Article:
Most drinking water contains plastic bits

A study by the University of Minnesota School of Public Health has found that more than 80 percent of tap-water samples collected on five continents contain plastic microbits. The rate is highest in the US, at 94.4 percent. India’s rate is 82.4 percent; across Europe, the average is 72.2 percent.

Plastic micro-waste also has been found in many of the world’s leading beer brands, as well as foods ranging from honey to flour.

These invisible plastic filaments have been shown to easily absorb harmful microbes and toxic chemicals. Digestion in mammals, from beef cattle to humans, releases these passengers to travel into an animal’s bloodstream.

These plastic micro-filaments are the bits of carpet that scuff off underfoot and float into the air. Tumble dryers release synthetic fabrics from clothes. Eight million tons of plastic waste are dumped into oceans each year, where they break down. Every piece of plastic in our lives sheds tiny scraps from wear and tear.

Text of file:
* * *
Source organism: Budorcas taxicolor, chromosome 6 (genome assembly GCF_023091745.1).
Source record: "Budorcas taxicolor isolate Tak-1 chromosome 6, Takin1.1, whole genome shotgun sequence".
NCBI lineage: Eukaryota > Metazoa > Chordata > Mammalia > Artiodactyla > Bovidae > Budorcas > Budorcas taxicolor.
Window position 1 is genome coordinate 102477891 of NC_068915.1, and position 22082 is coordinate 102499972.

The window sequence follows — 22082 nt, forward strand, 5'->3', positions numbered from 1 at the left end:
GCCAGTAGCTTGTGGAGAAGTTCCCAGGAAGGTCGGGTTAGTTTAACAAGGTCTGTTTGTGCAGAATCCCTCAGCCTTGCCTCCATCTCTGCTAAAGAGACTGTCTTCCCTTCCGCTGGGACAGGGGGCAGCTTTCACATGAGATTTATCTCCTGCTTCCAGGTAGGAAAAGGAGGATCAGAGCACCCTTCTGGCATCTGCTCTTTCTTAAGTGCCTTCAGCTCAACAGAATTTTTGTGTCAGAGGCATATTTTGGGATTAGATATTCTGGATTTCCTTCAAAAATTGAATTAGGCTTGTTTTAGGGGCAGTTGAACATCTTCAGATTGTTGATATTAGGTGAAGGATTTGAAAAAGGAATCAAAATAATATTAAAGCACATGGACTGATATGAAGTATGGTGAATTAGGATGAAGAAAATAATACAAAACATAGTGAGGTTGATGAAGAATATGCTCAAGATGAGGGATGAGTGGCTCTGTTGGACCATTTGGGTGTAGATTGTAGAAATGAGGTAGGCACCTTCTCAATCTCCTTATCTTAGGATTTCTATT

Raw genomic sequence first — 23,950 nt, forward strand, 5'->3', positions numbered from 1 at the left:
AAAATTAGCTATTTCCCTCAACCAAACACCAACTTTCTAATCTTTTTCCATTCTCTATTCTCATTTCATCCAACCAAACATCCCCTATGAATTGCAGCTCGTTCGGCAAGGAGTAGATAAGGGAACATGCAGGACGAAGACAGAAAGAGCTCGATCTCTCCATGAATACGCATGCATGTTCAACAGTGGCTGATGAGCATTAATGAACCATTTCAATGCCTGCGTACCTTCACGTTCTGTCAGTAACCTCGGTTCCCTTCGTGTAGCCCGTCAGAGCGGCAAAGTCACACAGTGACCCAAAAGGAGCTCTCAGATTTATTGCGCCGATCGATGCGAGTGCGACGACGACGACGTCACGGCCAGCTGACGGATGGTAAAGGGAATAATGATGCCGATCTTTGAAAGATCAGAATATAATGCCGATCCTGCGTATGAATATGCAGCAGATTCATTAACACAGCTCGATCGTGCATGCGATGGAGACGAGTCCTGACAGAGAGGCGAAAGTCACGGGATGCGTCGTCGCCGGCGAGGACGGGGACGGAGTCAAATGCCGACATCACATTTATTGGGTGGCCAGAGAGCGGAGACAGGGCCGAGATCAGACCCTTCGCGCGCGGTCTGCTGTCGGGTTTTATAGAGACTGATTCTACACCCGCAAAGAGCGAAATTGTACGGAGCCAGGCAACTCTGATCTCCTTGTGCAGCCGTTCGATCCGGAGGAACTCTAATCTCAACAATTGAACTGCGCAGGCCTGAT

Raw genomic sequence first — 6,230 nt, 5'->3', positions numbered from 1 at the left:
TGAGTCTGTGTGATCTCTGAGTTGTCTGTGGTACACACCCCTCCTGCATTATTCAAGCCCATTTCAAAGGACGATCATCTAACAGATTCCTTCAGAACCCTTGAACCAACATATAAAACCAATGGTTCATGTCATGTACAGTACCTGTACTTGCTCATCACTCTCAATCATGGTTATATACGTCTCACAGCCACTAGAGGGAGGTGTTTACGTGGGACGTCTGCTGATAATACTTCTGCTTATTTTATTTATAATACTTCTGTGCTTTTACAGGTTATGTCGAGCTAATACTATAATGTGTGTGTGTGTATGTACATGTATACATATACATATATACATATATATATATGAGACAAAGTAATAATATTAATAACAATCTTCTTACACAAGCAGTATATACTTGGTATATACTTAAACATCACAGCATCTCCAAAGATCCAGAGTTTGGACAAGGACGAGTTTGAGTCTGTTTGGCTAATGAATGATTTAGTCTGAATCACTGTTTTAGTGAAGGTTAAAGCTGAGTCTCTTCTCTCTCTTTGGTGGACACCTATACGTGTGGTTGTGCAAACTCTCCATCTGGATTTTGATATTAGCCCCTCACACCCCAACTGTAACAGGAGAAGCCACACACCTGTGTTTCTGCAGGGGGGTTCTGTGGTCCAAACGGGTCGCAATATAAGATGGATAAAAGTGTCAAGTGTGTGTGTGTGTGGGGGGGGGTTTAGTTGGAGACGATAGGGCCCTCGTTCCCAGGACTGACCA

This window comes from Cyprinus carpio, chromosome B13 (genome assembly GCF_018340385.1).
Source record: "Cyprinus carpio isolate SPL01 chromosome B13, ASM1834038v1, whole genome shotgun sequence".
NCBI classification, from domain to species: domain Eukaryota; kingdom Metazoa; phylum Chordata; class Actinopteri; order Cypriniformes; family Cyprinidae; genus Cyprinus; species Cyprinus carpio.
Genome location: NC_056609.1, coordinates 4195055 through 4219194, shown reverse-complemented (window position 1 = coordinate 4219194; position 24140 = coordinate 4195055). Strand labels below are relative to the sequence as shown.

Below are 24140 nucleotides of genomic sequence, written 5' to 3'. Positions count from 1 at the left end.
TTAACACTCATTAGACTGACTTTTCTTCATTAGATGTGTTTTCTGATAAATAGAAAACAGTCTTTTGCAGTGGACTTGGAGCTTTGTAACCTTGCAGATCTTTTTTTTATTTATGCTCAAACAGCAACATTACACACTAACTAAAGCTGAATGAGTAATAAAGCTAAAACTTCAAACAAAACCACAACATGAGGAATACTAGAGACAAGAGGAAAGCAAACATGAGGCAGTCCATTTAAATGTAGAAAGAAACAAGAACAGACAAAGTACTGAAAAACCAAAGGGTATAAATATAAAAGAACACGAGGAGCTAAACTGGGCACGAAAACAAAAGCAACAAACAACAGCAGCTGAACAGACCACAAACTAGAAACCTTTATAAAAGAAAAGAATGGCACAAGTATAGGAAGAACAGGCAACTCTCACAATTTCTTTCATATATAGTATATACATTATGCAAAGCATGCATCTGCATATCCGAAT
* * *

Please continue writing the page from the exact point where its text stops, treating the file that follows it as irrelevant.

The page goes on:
TRENDPOST: It took decades to fully develop, but the anti-plastic pollution trend is strengthening. While there are more public-awareness initiatives worldwide addressing environmental dangers of plastics, especially as they pollute the world’s oceans, new technologies testing how plastics could be made from biodegradable material are emerging. And reports such as the University of Minnesota’s study further fuel the race to replace plastics.

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